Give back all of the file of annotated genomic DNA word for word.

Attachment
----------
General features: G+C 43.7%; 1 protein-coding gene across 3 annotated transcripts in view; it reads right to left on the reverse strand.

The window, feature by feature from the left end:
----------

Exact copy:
General features: G+C 43.7%; 1 protein-coding gene across 3 annotated transcripts in view; it reads right to left on the reverse strand.

The window, feature by feature from the left end: